MBSB Bank eyes fundraising to grow business and boost capital

This article first appeared in The Edge Malaysia Weekly, on May 13, 2019 - May 19, 2019.

Photo by San Fong/The Edge

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A fundraising exercise is on the cards for MBSB Bank Bhd. Just over a year since becoming a full-fledged Islamic bank, the lender is looking to grow its business further and boost capital.

According to CEO Datuk Seri Ahmad Zaini Othman, the bank is considering  undertaking a sukuk programme before the end of the year to raise up to RM10 billion in several tranches. It is currently in talks with investment banks.

“This is mainly for expansion of business — treasury and financing — and it will also help lift our net stable funding ratio and capital,” he says in an interview with The Edge.

Recall that MBSB Bank — previously known as Malaysia Building Society Bhd — obtained an Islamic banking licence through its RM644.95 million acquisition of Asian Finance Bank in February last year. It started operating as a merged entity on April 2, 2018.

Islamic banking is highly competitive and, as the new kid on the block, MBSB Bank is under pressure to play catch-up with the more established players, especially in terms of digital capabilities, while also differentiating itself from the pack.

Ahmad Zaini is neverthless pleased with the progress the bank has made so far, particularly the speed at which it has built up its digital capabilities. Early on, the board had approved RM250 million for IT investments, which it is still in the process of spending.

“The last 12 months have been tough but very exciting. We put in place what other banks already have — we now have retail and corporate internet banking, cashline, debit cards, wealth management products and trade finance. Phone banking and cash management should be in place before the year ends. We are not doing credit cards as it is not part of our business model. We have hired good, experienced talent. So, it has been a busy time for us,” he says.

Major events during the bank’s first year of operations — the first change in government in about six decades last May and weaker global markets — did not derail its business plan. On the contrary, they worked in the bank’s favour, he says.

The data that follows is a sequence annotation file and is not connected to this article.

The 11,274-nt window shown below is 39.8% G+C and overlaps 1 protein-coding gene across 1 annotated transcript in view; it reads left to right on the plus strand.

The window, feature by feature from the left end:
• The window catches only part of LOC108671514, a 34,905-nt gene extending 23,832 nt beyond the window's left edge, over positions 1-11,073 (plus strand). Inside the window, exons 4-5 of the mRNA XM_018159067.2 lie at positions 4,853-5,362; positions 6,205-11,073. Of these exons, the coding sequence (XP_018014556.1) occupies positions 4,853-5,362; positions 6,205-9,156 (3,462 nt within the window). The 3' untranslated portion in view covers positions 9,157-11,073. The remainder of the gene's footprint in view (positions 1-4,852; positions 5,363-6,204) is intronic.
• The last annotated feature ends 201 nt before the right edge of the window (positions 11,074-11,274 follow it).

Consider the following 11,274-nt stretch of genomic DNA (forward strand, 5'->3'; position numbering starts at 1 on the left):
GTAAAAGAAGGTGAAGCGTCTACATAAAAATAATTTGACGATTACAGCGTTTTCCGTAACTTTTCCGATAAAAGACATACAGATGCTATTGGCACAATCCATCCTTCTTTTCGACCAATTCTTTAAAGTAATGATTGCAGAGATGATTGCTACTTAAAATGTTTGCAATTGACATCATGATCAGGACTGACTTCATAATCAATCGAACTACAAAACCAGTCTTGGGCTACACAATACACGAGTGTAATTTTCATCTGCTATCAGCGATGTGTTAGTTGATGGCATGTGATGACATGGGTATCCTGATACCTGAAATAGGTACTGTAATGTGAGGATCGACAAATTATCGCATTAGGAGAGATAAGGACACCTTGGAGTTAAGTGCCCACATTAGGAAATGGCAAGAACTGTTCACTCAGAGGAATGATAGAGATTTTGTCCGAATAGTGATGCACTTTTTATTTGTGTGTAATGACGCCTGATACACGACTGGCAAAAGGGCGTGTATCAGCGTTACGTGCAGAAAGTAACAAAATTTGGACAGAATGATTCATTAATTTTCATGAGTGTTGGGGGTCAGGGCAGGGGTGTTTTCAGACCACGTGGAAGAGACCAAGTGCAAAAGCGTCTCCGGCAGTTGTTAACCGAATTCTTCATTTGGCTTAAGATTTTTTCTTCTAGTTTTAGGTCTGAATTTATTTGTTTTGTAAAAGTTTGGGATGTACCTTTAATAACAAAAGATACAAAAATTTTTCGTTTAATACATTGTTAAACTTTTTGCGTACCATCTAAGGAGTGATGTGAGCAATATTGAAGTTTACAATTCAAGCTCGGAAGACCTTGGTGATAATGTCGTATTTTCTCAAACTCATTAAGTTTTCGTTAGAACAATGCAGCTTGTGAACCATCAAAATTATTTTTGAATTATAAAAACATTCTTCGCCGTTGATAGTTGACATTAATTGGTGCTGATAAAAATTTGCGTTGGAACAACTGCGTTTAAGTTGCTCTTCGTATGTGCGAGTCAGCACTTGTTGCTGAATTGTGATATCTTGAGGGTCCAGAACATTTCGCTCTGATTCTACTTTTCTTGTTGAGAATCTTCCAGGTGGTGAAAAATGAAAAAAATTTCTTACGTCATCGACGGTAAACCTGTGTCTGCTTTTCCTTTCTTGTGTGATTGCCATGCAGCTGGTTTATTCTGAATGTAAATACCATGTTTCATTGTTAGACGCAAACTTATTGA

“Actually, when there is deemed to be upheaval in terms of the markets, it is a good time to really set up your operational platform. If things were booming, we would be left so far behind. So, while banks were trying to figure out what’s next, we were building up our infrastructure and platform, which worked out well ... it gave us time to do a lot of catching up. We have done things in record speed,” he says.

The bank’s biggest shareholders are the Employees Provident Fund (63.77%) and businessman Tan Sri Chua Ma Yu (8.14%).

Of the 22 initiatives outlined in MBSB Bank’s business plan for the three years to 2020, it has already managed to cover 16, all of which are technology-oriented.

“From there, you can see that we are really focusing on our technology capabilities to move forward. The reason for that is simple — we have only got 44 branches, a lean number, which means we should be adopting a lot more technology-driven kind of initiatives. We plan to convert 16 into digital branches over a period of two years ... each branch will be manned by maybe five or six staff only,” Ahmad Zaini says.

There are currently no plans to cut branches or the bank’s 1,800 workforce as employees will be retrained for other roles, he says.

Mobile apps such as one relating to a referral management system (RMS) that it hopes to roll out soon, are among initiatives that will help set it apart from its rivals. “RMS is a system that allows us to reach out to our customers anywhere in the country, without branches. For example, if our marketing officer meets up with a customer, even in a remote area, he can channel the requirements of that customer through our network, so we can get in touch with the customer within 24 hours to enquire if he wants to pursue certain products and services,” Ahmad Zaini says.